Youth or consequences

Girl Authority wrestle with success
By SHARON STEEL  |  March 14, 2007

VIDEO: Girl Authority live

The Click Five are sequestered somewhere inside Q Division studio, and Girl Authority are seated in a circle in the lounge area, scheming a way to meet the lead singer.

“I never knew long hair looked so good on a guy!”

“I’m so in love!”

“They’re sooooo good!”

They start to sing the chorus to the Click Five single “Just the Girl,” except they change the lyrics so that they’re in the first person.

“I’m just the girl you’re lookin’ for/And when you see it’s me/On your caller ID/You won’t pick up the phone/You’d rather be alone . . . ”

They sing louder, showing off a little.

“Shhh! You’re embarrassing me!”

“Ohmigod, he’s SO GOOD.”

“Ohmigod, what if this is their next, like, hit. And we’re sitting here!”


“I love his long hair. Dark, long hair.”

Even though they’d have been happier if I were a skinny dude with doe eyes and a guitar slung over my shoulder, the five members of Girl Authority I speak with (four were away on vacation or at a play rehearsal at the time) are charming and polite. You couldn’t conceive of their acting the part of flashy mini-divas — particularly 14-year-old Jacqueline, who’s soft-spoken and delicate in a way that makes you want to protect her from mean boys. They’re also already stunners: glowing complexions that would suit a Clean & Clear commercial, big smiles with straight or in-the-process-of-being-straightened teeth, trendy clothes.

Girl Authority formed when Rounder Records asked Samantha Hammel, a Sudbury-based talent manager, to recommend potential candidates for a girl-pop group. She had previously worked with each of the girls, who range from 9 to 14 years old, in community theater or her Friends of Broadway program, and all of them were already friends. Seven of the nine are from Sudbury; two are from surrounding towns Weston and Westborough. Of course they get carpooled to rehearsals.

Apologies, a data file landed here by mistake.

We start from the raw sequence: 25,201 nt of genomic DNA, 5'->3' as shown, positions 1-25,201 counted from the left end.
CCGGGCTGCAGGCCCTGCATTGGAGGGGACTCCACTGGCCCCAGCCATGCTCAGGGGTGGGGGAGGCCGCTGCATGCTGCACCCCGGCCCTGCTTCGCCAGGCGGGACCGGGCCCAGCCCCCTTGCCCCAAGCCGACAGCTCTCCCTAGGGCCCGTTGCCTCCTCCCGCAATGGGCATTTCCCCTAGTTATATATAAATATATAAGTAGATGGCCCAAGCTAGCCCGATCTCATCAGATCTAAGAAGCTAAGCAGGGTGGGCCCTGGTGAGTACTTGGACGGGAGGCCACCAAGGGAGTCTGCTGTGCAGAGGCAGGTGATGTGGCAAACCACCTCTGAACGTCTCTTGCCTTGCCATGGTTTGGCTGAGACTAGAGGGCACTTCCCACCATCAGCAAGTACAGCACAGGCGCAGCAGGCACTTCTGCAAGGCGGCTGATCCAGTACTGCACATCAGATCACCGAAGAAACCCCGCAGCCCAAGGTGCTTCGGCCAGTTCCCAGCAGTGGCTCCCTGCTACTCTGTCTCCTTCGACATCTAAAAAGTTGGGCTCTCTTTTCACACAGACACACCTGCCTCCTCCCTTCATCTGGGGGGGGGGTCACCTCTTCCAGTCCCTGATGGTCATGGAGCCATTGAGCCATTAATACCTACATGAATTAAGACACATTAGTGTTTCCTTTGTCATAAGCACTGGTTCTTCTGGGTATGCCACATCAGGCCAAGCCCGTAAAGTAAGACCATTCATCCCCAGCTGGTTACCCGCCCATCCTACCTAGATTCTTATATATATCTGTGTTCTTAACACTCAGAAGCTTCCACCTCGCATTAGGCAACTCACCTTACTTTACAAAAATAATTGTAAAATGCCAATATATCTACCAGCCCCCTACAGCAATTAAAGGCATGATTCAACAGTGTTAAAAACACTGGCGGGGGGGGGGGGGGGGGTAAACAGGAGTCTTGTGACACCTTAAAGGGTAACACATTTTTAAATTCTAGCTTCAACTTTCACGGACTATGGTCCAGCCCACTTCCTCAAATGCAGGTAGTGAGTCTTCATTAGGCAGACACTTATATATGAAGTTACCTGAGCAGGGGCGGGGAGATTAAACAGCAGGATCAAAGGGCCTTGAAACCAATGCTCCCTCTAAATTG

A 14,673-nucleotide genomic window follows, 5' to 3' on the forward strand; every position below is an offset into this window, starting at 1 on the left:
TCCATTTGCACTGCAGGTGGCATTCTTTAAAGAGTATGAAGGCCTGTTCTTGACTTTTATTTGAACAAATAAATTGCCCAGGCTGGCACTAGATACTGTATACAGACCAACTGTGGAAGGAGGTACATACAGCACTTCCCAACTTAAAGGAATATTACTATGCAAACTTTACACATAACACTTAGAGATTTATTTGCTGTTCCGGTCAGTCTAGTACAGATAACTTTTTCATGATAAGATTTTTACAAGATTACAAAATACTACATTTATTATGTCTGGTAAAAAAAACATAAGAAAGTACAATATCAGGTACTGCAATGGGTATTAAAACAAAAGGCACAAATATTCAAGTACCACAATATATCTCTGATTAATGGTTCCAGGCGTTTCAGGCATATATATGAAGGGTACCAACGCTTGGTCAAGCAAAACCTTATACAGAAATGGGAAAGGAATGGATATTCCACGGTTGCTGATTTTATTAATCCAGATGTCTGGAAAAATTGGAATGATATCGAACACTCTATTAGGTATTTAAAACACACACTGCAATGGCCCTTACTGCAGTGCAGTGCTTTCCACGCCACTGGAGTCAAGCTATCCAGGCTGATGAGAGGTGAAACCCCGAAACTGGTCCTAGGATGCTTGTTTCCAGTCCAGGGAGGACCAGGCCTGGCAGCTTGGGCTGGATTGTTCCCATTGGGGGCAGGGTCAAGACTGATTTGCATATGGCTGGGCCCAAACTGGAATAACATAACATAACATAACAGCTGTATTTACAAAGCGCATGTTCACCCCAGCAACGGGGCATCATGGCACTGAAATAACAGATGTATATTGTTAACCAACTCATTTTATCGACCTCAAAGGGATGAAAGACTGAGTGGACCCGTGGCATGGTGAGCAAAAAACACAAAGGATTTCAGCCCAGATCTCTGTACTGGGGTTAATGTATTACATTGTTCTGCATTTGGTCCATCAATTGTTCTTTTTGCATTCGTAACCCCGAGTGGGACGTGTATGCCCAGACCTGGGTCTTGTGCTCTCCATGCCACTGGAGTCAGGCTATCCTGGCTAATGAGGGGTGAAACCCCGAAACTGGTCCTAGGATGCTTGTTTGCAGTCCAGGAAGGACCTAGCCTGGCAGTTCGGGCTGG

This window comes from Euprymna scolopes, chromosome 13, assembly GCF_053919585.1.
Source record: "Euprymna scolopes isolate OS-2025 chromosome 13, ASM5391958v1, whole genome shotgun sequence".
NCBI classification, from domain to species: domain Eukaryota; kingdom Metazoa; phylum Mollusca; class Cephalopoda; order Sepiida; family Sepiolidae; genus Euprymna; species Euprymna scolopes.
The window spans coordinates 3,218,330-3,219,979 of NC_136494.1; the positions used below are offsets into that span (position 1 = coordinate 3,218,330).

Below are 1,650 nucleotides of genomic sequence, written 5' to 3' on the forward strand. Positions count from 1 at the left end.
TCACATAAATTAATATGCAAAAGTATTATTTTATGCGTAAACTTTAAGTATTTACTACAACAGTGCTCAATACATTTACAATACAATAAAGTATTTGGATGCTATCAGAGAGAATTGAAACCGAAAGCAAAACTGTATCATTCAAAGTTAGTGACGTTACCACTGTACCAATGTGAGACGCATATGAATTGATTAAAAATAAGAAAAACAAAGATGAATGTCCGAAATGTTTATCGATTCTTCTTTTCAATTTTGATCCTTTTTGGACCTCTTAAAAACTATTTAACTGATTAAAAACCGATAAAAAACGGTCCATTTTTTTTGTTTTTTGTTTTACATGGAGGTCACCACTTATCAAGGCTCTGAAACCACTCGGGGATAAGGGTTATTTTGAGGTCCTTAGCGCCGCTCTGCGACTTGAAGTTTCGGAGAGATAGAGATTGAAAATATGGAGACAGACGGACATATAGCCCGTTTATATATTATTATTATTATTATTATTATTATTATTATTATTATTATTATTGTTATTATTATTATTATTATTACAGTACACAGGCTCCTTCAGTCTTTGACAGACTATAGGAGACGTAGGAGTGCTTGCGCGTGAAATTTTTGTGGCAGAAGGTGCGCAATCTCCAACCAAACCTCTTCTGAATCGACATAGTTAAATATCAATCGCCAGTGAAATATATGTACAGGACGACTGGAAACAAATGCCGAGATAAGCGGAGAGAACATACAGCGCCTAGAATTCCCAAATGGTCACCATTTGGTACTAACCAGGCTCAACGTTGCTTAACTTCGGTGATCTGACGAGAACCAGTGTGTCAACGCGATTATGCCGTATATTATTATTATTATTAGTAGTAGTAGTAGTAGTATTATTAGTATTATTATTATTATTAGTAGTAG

You can already hear the girls’ voices maturing on their sophomore album, Road Trip (Zoë/Rounder), which Hammel executive-produced with the band’s current production manager, Liza Levy. On their homonymous debut, the production occasionally reduced them to sugary twee. If Girl Authority was Kidz Bop with a High School Musical Broadway edge, Road Trip amplifies this, setting the band up as more than mere impersonators. Five original tracks commissioned by Rounder are interspersed among the 14 vacation-themed covers. “This Is My Day,” a self-confidence anthem that flexes major pop muscle, was written by Tanya Donelly (Throwing Muses/Belly), and Vince Clarke (Erasure/Depeche Mode) penned the synth-happy opener, “Let’s Get Together.” No surprise, they’re two of the album’s best tracks. Although there are moments on Road Trip where I find it necessary to turn the volume down and think Simon Cowell–ish karaoke thoughts, Girl Authority are pre-packaged for an audience that probably couldn’t care less what a grumpy Brit might say about the band’s song choices and harmonizing skills.

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